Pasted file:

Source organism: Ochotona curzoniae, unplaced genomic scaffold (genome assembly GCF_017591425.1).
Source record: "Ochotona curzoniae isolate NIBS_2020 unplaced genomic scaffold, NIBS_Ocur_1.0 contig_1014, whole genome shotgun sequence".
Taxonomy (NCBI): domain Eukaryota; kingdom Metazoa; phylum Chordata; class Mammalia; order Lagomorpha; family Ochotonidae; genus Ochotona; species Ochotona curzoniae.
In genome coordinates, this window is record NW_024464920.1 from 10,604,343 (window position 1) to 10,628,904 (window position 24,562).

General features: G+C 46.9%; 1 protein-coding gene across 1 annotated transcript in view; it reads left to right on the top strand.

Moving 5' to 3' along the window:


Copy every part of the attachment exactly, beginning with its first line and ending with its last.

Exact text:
Source organism: Ochotona curzoniae, unplaced genomic scaffold (genome assembly GCF_017591425.1).
Source record: "Ochotona curzoniae isolate NIBS_2020 unplaced genomic scaffold, NIBS_Ocur_1.0 contig_1014, whole genome shotgun sequence".
Taxonomy (NCBI): domain Eukaryota; kingdom Metazoa; phylum Chordata; class Mammalia; order Lagomorpha; family Ochotonidae; genus Ochotona; species Ochotona curzoniae.
In genome coordinates, this window is record NW_024464920.1 from 10,604,343 (window position 1) to 10,628,904 (window position 24,562).

General features: G+C 46.9%; 1 protein-coding gene across 1 annotated transcript in view; it reads left to right on the top strand.

Moving 5' to 3' along the window: